The United States Senate on Thursday passed a massive $662 billion defense spending bill that brings with it various sanctions, harsher treatment of suspected terrorists and more.
Under the bill the U.S. plans to issue crippling sanctions against Iran in the hopes of choking off finances to the country by marking their entire banking sector as a “primary money laundering concern.” By marking the Iran banking system in such a way the US and other international banks will closely monitor transactions and deny fund transfers from the countries lending institutions.
Sanctions against Iran were met with a 100-0 unanimous vote despite the possibility that gas prices could be pushed up in the United States because of the tighting control over Iran’s finances.
Speaking about sanctions against Iraq Senate Majority Leader Harry Reid (D-Nev) noted:
“Iran’s actions are unacceptable and pose a danger to the United States and the entire world,” and “Iran supports terrorist groups, arms the killers of American soldiers, lies about its nuclear program, violates its citizens’ basic rights and threatens Israel’s security.”
The bill will also allow the U.S. military to hold suspected terrorists indefinitely without trial even if they are captures on US soil and if they are American citizens.
Because of the bills ramped up security against “possible” terrorists the White House has already threatened to veto the bill. The White House issued the following statement:
“Applying this military custody requirement to individuals inside the US would raise serious legal questions, and would be inconsistent with the fundamental American principle that our military does not patrol our streets.”
The terrorist section of the bill would also require that all terrorists linked to al-Qaeda and their affiliates be placed under direct military custody, while American citizens would be exempt from such military holdings control.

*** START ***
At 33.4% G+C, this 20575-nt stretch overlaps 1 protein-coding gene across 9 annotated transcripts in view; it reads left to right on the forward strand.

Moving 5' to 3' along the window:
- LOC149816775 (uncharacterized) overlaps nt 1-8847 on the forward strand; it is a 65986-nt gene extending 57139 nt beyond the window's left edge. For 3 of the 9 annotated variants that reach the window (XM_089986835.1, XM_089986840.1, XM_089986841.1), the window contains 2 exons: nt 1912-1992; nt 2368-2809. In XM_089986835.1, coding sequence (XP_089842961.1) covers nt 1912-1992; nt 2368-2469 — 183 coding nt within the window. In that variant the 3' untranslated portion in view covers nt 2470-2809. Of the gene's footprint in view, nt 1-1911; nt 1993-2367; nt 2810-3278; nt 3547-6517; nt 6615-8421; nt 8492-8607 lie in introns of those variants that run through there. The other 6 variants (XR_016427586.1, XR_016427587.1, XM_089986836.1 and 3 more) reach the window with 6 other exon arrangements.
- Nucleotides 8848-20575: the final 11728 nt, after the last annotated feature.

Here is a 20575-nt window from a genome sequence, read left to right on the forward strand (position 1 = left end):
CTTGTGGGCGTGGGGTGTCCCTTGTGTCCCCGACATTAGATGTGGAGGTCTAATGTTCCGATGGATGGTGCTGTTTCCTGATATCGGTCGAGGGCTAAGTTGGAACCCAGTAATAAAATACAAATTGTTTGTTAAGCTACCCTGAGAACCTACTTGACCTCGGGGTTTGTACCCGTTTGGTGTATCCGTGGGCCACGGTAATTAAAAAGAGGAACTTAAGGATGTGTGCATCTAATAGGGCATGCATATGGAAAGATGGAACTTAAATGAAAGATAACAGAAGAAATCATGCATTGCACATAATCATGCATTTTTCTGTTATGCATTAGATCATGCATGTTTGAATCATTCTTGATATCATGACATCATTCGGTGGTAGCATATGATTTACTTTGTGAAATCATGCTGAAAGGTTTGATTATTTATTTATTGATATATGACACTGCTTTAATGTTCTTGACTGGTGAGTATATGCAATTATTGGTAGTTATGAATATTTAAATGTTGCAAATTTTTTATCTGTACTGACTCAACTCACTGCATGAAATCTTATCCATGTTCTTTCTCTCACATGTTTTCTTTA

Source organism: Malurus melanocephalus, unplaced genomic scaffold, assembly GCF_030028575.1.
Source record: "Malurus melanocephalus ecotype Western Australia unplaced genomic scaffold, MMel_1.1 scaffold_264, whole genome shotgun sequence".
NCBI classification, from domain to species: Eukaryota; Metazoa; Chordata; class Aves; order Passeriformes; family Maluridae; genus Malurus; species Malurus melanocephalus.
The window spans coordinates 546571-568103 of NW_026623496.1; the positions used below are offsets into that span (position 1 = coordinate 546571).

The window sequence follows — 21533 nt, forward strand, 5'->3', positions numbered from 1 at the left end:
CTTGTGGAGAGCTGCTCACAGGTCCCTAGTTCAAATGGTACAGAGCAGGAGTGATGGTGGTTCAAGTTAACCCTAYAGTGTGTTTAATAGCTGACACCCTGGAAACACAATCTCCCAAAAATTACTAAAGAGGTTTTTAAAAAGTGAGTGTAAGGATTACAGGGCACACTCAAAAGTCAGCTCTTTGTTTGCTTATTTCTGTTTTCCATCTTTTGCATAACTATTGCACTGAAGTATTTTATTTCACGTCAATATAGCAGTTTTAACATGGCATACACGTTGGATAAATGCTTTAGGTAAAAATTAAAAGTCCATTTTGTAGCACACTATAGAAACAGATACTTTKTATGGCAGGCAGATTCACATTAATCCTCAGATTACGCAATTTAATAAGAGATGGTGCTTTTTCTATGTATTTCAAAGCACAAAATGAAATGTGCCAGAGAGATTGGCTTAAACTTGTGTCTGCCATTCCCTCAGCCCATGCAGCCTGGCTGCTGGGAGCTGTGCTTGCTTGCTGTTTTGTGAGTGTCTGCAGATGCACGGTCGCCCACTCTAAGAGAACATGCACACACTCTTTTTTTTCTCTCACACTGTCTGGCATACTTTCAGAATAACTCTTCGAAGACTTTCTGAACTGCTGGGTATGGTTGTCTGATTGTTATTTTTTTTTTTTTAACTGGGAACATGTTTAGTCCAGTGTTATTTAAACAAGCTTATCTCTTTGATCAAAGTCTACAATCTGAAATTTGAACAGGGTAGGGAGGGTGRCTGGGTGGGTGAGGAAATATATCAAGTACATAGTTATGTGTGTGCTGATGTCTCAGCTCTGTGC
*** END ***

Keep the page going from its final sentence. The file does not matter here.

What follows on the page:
The bill has managed to anger civil rights groups, including the the senior legislative counsel for the ACLU who revealed:
“Since the bill puts military detention authority on steroids and makes it permanent, American citizens are at greater risk of being locked away by the military without charge or trial if this bill becomes law.”
It’s not just the American Civil Liberties Union that opposes more military control over terrorist suspects, Defense Secretary Leon Panetta also opposed the bill as did FBI Director Robert Mueller who both said the bill “challenges or constrains the president’s authorities to collect intelligence, incapacitate dangerous terrorists and protect the nation.”
The section of the bill authorizing money for military personnel, weapons systems, national security programs in the Energy Department and the wars in Iraq and Afghanistan for the fiscal year beginning Oct. 1 was met with a vote of 93-7.
It should be noted that the bill is $27 billion less than President Obama requests and $43billion less than what Congress awards to the Pentagon in the 2010 fiscal year.
As of Thursday the White House has said the threat of a veto still stands if the bill remains in it’s current state.
Do you think the U.S. Senate has overstepped their bounds is the treatment of potential terrorists? Would you pay more for gas at the pump if it meant constraining the power of Iran?
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